We can tell from photos roughly how much depreciation might be in a reno and whether it’s worth looking at getting a Depreciation Schedule on it. We’ve written here about renos previously.

Two men demolish a kitchen in an investment property. Before ripping out an old kitchen, consider if there is any residual value left that can be claimed as Disposal of Capital WorksDisposal of Capital Works.

There is a flip side to renos and it’s something that can give your clients a nice immediate deduction – disposal of Capital Works. It’s something that we bring up with clients, but we bet nobody else does.

A typical scenario is a new kitchen or bathroom. The client has been renting out, say, a 90s property for a couple years and they decide to put in a new kitchen and bathroom to put it into a new rental bracket. They keep their reno costs and depreciate the new works. That’s easy. You can take care of that, or if we already have a Depreciation Schedule running for that property, we’ll amend it.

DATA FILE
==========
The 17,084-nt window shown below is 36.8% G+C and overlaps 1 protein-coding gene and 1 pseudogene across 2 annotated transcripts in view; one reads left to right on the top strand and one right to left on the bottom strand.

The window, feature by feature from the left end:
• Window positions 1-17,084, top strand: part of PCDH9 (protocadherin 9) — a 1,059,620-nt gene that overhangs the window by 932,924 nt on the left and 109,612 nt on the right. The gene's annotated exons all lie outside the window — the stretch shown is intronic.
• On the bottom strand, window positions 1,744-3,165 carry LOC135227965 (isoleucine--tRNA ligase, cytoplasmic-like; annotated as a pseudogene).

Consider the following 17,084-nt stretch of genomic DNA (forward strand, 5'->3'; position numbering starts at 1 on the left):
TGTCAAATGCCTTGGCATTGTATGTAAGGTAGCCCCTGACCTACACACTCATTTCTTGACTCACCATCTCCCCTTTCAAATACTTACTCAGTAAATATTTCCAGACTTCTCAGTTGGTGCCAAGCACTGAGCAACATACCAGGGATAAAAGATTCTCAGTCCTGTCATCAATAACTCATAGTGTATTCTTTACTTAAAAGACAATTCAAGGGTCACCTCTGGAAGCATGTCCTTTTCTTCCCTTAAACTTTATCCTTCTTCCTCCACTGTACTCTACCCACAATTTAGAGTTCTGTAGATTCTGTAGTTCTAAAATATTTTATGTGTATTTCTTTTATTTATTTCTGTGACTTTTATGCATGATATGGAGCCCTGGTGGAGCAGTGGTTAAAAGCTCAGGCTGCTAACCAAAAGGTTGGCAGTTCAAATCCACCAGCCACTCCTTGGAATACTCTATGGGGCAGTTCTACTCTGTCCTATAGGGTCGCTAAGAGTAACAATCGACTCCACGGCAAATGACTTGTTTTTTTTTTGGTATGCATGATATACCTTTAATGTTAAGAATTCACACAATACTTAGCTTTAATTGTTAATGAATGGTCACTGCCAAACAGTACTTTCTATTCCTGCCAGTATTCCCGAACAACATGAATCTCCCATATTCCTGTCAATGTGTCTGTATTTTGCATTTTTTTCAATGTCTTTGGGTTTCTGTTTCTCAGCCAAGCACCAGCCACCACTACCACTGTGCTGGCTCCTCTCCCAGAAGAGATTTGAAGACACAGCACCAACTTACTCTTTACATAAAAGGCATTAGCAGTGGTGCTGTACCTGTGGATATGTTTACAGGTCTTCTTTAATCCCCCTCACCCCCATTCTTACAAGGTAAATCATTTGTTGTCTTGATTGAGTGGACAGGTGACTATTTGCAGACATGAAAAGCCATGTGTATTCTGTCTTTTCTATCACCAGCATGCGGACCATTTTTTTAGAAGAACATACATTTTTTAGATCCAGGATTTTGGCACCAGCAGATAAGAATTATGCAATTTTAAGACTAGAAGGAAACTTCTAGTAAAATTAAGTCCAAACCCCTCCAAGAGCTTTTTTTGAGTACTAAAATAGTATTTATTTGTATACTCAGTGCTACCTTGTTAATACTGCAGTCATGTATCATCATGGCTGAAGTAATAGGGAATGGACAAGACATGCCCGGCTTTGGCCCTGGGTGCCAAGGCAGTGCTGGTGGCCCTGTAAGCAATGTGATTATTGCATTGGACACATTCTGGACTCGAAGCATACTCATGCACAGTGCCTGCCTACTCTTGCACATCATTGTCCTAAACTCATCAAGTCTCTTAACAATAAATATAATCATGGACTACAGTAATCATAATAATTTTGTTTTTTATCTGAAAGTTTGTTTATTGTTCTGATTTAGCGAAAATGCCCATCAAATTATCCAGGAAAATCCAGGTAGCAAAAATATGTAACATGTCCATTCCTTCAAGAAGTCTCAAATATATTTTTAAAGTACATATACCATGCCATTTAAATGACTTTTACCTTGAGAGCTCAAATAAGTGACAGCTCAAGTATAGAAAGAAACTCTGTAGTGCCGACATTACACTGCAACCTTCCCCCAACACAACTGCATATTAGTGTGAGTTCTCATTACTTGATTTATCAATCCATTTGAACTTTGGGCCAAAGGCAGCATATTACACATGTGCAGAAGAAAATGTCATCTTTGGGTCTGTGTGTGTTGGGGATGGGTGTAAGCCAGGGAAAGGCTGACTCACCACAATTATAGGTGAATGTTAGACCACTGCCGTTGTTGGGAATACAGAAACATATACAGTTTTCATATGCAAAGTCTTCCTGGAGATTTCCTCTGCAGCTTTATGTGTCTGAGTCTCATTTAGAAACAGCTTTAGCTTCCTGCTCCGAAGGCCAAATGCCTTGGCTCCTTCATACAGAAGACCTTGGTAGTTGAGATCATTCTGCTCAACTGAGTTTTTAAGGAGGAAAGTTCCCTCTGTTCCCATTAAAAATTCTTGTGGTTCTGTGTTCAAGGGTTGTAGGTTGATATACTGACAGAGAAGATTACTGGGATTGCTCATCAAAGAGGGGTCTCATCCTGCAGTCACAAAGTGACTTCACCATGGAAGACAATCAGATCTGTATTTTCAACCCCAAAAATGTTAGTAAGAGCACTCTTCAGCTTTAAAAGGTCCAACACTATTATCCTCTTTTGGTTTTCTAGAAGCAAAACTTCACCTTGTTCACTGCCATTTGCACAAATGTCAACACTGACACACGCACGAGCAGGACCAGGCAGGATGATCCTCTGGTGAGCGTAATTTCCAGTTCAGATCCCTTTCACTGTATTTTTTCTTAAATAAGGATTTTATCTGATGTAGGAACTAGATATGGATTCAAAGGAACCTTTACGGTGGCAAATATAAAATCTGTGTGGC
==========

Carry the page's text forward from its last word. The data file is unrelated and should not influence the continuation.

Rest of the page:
But what about the kitchen and bathroom that were disposed of? There is money there and it’s a pity for it to go into a skip and be forgotten about. It’s not hard for us to put a written-down value on Capital Works that are disposed of so you can claim it. Maybe it will only be a few thousand dollars, but again it’s worth claiming.

And what about knock down and rebuilds? Let’s say that client with the 90s house gets carried away and decides to bowl it over and build a new rental? It’s not an unusual scenario.

That 90s house could have another 10 years of value left in it. It might have cost $70K to build. That could mean there is at least $15,000 sitting there when it gets demolished. Now, that’s a lot of money to not claim. It’s not hard for us to put a WDV on Capital Works provided people get us involved before the heavy machinery shows up.